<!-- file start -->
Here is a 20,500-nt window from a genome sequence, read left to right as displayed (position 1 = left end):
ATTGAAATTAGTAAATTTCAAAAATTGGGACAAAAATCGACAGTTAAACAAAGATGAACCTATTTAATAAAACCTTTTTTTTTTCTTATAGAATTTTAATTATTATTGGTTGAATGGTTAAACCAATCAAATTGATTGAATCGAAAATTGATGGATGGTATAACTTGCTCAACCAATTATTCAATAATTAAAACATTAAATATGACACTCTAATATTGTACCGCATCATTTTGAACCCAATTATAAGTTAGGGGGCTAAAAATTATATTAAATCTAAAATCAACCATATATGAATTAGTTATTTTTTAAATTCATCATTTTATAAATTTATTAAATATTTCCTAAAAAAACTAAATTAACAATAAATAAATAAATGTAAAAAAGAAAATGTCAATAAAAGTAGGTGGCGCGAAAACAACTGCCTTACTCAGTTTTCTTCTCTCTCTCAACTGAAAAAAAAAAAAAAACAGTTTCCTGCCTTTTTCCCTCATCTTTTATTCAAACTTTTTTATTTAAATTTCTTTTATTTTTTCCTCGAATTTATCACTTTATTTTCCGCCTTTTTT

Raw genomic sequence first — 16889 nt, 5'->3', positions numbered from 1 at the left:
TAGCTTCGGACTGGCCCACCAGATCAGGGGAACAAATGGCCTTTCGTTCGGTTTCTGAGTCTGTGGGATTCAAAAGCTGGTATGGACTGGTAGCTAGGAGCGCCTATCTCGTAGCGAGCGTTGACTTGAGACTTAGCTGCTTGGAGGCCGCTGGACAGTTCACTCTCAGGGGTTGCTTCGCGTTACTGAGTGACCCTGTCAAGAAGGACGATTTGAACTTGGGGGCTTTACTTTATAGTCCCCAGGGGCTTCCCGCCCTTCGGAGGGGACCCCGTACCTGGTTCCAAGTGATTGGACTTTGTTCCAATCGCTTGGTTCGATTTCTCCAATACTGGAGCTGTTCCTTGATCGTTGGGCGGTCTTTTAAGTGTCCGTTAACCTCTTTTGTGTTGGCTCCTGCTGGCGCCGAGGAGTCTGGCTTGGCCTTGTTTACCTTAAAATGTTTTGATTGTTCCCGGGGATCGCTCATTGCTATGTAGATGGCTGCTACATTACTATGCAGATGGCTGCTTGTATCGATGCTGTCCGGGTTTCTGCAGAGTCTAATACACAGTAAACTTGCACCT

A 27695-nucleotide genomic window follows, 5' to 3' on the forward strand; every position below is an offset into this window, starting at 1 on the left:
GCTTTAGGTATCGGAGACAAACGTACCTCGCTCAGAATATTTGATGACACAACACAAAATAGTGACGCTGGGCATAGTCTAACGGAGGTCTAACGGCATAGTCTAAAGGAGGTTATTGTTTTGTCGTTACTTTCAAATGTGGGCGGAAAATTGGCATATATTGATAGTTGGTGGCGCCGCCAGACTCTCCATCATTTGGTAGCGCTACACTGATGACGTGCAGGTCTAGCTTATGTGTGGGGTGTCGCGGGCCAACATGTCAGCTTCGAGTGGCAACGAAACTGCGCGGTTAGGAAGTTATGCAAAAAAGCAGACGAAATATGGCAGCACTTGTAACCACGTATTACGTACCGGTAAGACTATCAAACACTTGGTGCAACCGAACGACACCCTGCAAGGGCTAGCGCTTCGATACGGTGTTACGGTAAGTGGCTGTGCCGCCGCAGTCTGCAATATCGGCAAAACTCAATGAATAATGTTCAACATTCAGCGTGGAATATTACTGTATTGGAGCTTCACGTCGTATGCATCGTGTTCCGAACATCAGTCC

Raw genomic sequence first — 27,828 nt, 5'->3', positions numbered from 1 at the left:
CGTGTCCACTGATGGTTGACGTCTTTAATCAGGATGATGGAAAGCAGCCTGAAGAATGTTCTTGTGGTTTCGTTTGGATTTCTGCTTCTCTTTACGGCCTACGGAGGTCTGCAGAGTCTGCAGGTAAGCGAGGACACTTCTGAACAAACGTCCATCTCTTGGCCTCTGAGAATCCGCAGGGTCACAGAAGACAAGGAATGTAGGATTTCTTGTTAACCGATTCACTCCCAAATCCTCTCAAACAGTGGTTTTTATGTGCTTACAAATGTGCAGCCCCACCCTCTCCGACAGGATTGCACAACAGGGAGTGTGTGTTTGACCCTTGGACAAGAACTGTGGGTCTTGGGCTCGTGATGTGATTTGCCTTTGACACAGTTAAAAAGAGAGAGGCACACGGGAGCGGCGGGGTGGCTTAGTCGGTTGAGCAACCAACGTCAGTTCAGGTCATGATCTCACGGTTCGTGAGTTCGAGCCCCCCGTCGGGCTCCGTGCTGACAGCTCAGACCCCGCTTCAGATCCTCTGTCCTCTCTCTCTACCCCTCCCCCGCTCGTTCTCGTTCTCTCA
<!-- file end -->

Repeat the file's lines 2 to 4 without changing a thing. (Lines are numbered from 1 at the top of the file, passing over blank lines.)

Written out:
ATTGAAATTAGTAAATTTCAAAAATTGGGACAAAAATCGACAGTTAAACAAAGATGAACCTATTTAATAAAACCTTTTTTTTTTCTTATAGAATTTTAATTATTATTGGTTGAATGGTTAAACCAATCAAATTGATTGAATCGAAAATTGATGGATGGTATAACTTGCTCAACCAATTATTCAATAATTAAAACATTAAATATGACACTCTAATATTGTACCGCATCATTTTGAACCCAATTATAAGTTAGGGGGCTAAAAATTATATTAAATCTAAAATCAACCATATATGAATTAGTTATTTTTTAAATTCATCATTTTATAAATTTATTAAATATTTCCTAAAAAAACTAAATTAACAATAAATAAATAAATGTAAAAAAGAAAATGTCAATAAAAGTAGGTGGCGCGAAAACAACTGCCTTACTCAGTTTTCTTCTCTCTCTCAACTGAAAAAAAAAAAAAAACAGTTTCCTGCCTTTTTCCCTCATCTTTTATTCAAACTTTTTTATTTAAATTTCTTTTATTTTTTCCTCGAATTTATCACTTTATTTTCCGCCTTTTTT

Raw genomic sequence first — 16889 nt, 5'->3', positions numbered from 1 at the left:
TAGCTTCGGACTGGCCCACCAGATCAGGGGAACAAATGGCCTTTCGTTCGGTTTCTGAGTCTGTGGGATTCAAAAGCTGGTATGGACTGGTAGCTAGGAGCGCCTATCTCGTAGCGAGCGTTGACTTGAGACTTAGCTGCTTGGAGGCCGCTGGACAGTTCACTCTCAGGGGTTGCTTCGCGTTACTGAGTGACCCTGTCAAGAAGGACGATTTGAACTTGGGGGCTTTACTTTATAGTCCCCAGGGGCTTCCCGCCCTTCGGAGGGGACCCCGTACCTGGTTCCAAGTGATTGGACTTTGTTCCAATCGCTTGGTTCGATTTCTCCAATACTGGAGCTGTTCCTTGATCGTTGGGCGGTCTTTTAAGTGTCCGTTAACCTCTTTTGTGTTGGCTCCTGCTGGCGCCGAGGAGTCTGGCTTGGCCTTGTTTACCTTAAAATGTTTTGATTGTTCCCGGGGATCGCTCATTGCTATGTAGATGGCTGCTACATTACTATGCAGATGGCTGCTTGTATCGATGCTGTCCGGGTTTCTGCAGAGTCTAATACACAGTAAACTTGCACCT